We visited a Buddhist monk, where my son cut wood — and pottery… He cut wood for him, split wood for two weeks about three years ago. We went back… Small town. This monk is a nice, nice guy. He says “I have no money. All I have is wood.” And he had piles of it everywhere. He burns his kiln once a year. But in that town, they shut the school down because there weren’t any more kids in this small little village, and they didn’t need a school there.
The world population is expected to increase by 28% from 2016 to 2050, but there are countries where their population is expected to shrink. Japan is the leader in that, followed by Poland, Hungary, Germany, Taiwan. All are expected to have population declines of greater than 10%. Russia, Portugal, Hong Kong, Greece, South Korea and China will see their populations likely slump by over 5%.
Now, I’m sharing with you a lot of population data at will. This is a study that Ned Davis Research put together. They have a lot of population data and demographics. I’ll link to Ned Davis’ site on moneyfortherestofus.com, but even if you’re not a client, they’re actually giving opportunity for people to download this study that they did.
One of the things that has happened is life expectancies are increasing. Ned Davis points out, in 1970 just 5% of the world’s population or children under the age of 5 had vaccinations. In 1990 it was 75%. As a result, life expectancy increased from 47 years in the 1950’s to 71 years today. That’s huge in terms of life expectancy.
At the same time, you have fertility rates slowing in many areas of the world. Japan has the highest life expectancy of anywhere in the world, 87 years. The people are living a long time, yet they’re not having as many kids, and as a result, the median age is extending out. In Japan the current median age is 47 years. It’s expected to increase to 56 years by 2050.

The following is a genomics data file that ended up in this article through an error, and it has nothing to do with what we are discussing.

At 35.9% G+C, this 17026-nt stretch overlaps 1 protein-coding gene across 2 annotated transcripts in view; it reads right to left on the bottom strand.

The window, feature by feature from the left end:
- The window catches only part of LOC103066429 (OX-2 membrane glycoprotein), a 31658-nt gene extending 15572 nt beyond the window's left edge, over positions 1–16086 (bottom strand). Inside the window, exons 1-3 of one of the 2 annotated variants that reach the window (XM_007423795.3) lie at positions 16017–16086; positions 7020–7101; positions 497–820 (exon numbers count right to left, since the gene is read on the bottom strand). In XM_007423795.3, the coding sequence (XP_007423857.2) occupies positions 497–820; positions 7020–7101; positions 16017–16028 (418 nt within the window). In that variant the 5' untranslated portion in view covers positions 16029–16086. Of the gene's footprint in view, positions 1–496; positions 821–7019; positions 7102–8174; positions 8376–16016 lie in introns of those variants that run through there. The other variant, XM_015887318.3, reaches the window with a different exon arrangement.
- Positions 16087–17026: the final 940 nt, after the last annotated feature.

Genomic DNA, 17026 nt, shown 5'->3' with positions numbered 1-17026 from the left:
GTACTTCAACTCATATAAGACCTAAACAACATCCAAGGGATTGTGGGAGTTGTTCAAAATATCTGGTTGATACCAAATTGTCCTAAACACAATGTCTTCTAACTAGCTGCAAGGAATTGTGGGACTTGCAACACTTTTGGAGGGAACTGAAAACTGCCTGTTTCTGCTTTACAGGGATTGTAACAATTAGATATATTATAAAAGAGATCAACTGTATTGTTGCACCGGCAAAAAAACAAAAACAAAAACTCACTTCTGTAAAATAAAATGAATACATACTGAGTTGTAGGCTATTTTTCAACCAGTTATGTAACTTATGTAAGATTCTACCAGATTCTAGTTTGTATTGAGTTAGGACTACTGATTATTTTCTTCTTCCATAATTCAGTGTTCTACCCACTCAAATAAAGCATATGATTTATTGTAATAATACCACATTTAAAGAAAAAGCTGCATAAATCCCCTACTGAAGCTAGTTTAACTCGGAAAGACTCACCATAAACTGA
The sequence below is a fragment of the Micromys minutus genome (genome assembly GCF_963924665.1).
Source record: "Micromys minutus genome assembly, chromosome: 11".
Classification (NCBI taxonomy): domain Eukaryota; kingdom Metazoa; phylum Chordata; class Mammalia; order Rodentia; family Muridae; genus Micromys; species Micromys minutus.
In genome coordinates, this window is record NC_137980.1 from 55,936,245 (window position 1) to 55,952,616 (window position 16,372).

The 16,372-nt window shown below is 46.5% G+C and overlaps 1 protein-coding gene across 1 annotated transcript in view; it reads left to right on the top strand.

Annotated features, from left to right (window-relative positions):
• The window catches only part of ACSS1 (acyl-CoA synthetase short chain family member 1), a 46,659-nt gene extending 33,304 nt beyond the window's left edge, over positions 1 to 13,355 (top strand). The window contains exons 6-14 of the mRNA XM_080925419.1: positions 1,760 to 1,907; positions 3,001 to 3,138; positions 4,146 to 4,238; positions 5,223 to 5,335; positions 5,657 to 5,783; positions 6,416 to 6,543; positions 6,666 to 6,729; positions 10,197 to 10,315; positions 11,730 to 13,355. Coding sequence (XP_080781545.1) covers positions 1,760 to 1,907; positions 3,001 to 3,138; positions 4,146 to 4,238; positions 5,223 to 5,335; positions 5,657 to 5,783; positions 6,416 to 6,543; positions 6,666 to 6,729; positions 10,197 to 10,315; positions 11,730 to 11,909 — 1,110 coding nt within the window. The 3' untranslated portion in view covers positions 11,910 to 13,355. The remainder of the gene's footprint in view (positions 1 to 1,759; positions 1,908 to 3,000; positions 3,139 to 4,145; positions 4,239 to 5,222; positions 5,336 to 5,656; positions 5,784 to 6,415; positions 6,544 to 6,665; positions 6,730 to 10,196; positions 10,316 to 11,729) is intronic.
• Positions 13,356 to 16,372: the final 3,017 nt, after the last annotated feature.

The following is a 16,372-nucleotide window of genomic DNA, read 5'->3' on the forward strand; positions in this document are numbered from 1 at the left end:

Overall in the world, the current median age is 30. That’s up from 26 years just 15 years ago. By 2050 the median age will be 37. That’s 37 for the total world, 56 for Japan.
One of the contributions or primary determinants of economic growth is how many workers are there, and is the working-age population increasing? Economist David Bloom and David Canning found that when you increase the growth rate in the working-age population as a share of the total population by one percentage point, that results in an increase in the rate in per capita GDP of 1.4%. And why is that? Well, economic growth is a function of workers; long-term economic growth – the number of workers and how productive they are.
As the working-age population grows, that actually means more economic growth, because you do have more workers, but you also get higher productivity, because those workers have skills that they develop. And as we’ve talked about last week, as long as we’re investing in their skills, to improve them and keeping them up to date… When you start a new job, you gradually just get better naturally, over time, hopefully. So as you have the youth move into the working age, you get this productivity increase as you get this groundswell of workers getting more productive.
And as there are less youth dependents, that frees up capital that can be put to use in capital expenditures and productivity-enhancing projects. As a result, as the working-age population increases, you see higher economic growth, and you see better performance for the stock market, because the faster the economic growth, the greater the corporate profits and long-term stock returns are higher in countries that are experiencing economic growth and experiencing an increase in the working-age population as a percent of the total population.
If you download that Ned Davis demographic study, they have a number of charts in there. They call it the MY (Mature-to-Young) Ratio, and they’re looking at the ratio between those ages 35 to 49, compared to those in a particular country from 20 to 34. As that ratio increases, as you get more in the 35 to 49 compared to those in the 20 to 34, there’s a really high correlation in terms of performance of the stock market. Stocks do better, as we said, as that working population increases.